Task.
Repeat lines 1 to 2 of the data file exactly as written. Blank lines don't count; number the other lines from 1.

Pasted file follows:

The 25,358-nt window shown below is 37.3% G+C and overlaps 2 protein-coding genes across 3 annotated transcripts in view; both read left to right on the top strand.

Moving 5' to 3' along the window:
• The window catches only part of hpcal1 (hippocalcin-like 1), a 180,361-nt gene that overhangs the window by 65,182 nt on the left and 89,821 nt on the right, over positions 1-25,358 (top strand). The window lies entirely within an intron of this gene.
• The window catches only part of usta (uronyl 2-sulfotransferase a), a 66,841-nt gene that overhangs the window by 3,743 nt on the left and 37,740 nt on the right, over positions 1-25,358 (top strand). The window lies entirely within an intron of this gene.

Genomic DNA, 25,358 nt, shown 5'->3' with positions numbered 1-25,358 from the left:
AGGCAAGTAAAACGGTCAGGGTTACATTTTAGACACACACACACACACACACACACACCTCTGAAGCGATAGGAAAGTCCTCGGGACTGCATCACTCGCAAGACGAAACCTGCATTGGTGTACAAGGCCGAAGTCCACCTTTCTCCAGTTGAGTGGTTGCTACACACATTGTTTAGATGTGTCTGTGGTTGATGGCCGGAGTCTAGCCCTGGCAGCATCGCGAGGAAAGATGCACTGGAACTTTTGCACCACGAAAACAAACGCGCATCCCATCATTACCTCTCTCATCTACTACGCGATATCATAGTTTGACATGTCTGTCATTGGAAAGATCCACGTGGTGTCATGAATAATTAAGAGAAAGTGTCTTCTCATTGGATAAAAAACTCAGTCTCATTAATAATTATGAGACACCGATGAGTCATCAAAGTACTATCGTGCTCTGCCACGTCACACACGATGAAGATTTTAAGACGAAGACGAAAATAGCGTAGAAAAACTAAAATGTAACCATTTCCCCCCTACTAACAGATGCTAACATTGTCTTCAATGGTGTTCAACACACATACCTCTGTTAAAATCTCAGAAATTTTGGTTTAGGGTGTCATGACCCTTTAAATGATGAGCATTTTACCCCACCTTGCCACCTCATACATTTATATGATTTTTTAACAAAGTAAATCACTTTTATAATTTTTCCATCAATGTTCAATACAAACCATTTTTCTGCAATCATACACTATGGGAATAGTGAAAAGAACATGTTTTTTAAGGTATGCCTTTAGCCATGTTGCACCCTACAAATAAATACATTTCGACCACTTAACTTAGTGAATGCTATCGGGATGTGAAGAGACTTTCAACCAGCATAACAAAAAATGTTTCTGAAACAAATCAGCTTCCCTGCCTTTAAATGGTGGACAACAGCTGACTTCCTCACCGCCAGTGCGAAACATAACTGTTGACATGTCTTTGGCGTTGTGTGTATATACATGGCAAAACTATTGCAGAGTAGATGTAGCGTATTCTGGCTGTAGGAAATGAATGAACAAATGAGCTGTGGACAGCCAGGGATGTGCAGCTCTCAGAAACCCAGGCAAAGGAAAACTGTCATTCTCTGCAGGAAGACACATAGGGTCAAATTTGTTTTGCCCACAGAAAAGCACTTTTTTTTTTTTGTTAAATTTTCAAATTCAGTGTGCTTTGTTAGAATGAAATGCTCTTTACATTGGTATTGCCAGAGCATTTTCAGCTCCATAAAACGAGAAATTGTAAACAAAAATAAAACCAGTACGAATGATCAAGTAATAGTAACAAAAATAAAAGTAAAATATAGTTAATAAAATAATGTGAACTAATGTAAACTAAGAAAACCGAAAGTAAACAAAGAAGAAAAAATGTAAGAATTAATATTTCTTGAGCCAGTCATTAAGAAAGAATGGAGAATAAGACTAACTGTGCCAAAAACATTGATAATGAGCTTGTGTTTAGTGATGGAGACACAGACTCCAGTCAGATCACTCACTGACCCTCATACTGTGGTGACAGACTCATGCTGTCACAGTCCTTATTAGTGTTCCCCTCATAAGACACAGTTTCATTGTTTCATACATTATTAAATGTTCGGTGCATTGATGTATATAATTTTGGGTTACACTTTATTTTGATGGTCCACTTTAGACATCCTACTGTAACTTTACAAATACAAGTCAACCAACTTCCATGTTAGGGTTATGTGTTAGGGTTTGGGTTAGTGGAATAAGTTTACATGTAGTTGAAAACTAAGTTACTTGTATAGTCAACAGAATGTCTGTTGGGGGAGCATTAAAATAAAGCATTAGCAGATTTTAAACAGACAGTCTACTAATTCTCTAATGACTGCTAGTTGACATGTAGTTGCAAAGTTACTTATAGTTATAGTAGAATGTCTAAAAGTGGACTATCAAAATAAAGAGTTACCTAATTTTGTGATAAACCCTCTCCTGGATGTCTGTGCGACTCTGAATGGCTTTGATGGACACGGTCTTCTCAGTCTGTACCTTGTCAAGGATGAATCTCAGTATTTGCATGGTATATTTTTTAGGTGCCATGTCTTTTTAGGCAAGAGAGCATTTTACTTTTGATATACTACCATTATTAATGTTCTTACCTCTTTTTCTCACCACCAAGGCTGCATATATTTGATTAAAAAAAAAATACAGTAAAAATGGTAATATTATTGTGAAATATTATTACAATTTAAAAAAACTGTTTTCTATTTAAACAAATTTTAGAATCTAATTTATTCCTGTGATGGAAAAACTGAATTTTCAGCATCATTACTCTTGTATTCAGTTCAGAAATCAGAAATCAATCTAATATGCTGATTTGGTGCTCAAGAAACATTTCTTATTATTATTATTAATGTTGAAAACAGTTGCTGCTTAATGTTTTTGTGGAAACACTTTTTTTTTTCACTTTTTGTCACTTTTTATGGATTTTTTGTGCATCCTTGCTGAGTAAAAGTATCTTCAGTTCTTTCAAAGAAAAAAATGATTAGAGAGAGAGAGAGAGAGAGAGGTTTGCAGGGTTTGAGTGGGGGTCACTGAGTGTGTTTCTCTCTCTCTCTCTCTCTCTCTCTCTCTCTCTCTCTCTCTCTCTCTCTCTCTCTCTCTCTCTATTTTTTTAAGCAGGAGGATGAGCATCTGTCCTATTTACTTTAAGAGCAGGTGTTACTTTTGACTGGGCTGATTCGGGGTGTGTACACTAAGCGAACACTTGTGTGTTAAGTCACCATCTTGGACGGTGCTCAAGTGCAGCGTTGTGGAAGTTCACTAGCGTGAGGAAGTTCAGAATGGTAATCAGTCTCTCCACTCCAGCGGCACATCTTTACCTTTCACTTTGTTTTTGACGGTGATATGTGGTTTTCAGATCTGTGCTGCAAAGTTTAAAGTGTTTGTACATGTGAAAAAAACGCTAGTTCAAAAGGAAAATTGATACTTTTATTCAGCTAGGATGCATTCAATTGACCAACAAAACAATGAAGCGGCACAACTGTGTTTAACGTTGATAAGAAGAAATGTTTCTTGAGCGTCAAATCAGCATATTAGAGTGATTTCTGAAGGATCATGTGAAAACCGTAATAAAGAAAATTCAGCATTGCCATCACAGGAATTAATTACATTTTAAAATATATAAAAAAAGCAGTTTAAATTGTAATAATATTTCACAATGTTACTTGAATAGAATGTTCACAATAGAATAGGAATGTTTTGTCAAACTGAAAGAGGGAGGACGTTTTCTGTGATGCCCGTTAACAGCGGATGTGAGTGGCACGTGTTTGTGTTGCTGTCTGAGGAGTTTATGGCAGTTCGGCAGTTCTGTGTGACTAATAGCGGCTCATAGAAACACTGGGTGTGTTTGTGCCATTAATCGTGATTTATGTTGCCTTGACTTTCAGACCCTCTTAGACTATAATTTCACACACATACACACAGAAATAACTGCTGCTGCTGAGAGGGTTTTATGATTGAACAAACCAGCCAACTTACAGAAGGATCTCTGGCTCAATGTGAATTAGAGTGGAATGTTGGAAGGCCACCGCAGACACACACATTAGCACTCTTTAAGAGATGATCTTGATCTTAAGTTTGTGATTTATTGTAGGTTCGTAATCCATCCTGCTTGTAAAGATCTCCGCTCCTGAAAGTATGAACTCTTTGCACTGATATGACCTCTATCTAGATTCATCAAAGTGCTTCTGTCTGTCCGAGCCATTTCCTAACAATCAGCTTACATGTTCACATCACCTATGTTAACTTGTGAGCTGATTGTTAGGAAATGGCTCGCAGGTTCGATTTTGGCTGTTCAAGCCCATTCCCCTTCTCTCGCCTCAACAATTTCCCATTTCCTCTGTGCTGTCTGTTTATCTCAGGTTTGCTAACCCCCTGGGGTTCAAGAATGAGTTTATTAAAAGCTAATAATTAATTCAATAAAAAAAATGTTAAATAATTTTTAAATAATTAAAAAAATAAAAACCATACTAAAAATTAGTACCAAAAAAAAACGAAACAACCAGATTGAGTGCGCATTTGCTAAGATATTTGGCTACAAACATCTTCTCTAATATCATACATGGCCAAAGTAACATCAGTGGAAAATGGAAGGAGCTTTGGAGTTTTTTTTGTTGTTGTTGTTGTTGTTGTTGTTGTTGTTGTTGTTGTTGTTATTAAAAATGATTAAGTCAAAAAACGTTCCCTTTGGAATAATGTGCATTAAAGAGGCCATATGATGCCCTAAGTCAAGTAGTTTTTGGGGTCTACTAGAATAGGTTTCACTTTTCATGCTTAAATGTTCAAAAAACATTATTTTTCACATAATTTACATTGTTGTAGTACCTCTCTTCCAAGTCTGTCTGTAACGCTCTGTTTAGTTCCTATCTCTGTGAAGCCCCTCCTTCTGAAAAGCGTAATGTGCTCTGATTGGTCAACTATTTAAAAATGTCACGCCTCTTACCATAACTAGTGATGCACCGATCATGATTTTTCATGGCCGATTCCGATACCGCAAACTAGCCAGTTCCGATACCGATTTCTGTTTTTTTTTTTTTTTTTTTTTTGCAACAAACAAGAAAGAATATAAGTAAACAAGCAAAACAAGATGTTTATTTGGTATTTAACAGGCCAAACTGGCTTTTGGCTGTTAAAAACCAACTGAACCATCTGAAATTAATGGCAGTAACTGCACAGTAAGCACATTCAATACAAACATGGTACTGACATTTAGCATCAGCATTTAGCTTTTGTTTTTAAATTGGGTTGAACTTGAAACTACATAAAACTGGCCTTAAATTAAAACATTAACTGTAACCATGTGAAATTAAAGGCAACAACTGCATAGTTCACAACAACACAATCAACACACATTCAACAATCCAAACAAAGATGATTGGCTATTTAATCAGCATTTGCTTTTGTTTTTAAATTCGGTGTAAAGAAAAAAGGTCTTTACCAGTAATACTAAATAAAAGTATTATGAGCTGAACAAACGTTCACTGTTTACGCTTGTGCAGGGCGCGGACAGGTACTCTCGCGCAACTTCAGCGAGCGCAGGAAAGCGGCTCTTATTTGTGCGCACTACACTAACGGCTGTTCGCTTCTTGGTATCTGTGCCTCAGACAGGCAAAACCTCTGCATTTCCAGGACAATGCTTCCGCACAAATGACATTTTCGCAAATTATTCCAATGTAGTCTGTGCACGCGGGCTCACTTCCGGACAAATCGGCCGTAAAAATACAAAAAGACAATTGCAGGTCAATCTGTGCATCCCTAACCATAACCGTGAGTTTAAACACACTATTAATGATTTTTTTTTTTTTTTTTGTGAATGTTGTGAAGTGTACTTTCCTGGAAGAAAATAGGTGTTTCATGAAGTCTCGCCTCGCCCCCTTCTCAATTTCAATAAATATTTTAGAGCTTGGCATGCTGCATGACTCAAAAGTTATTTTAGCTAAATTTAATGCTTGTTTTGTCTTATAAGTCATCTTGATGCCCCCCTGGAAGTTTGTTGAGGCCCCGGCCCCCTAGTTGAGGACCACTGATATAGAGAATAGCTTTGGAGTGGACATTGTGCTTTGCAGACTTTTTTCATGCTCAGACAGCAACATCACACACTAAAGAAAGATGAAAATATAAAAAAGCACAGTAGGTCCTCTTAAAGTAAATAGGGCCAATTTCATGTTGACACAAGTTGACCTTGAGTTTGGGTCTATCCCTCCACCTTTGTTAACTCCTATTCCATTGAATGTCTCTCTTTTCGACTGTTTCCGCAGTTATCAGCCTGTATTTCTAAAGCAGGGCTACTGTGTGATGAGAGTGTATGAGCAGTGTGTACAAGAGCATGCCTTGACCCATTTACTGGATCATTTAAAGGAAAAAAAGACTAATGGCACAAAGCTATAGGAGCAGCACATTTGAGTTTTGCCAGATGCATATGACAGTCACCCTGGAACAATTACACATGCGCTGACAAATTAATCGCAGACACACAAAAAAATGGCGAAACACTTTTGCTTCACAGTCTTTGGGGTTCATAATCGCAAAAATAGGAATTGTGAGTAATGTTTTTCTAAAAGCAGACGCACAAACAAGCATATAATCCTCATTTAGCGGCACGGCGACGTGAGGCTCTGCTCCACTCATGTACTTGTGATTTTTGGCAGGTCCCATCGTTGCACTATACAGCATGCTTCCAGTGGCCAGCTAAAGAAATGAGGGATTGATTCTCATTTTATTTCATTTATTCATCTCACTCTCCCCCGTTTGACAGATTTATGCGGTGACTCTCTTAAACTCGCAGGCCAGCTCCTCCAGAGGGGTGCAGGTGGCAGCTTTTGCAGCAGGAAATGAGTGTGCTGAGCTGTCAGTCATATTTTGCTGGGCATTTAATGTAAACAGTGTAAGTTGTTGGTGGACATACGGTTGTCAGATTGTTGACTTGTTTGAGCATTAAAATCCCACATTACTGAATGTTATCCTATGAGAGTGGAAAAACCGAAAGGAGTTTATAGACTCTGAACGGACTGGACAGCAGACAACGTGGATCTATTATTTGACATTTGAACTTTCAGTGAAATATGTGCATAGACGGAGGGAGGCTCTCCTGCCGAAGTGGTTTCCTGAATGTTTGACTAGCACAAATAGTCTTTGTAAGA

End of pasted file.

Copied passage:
The 25,358-nt window shown below is 37.3% G+C and overlaps 2 protein-coding genes across 3 annotated transcripts in view; both read left to right on the top strand.

Moving 5' to 3' along the window: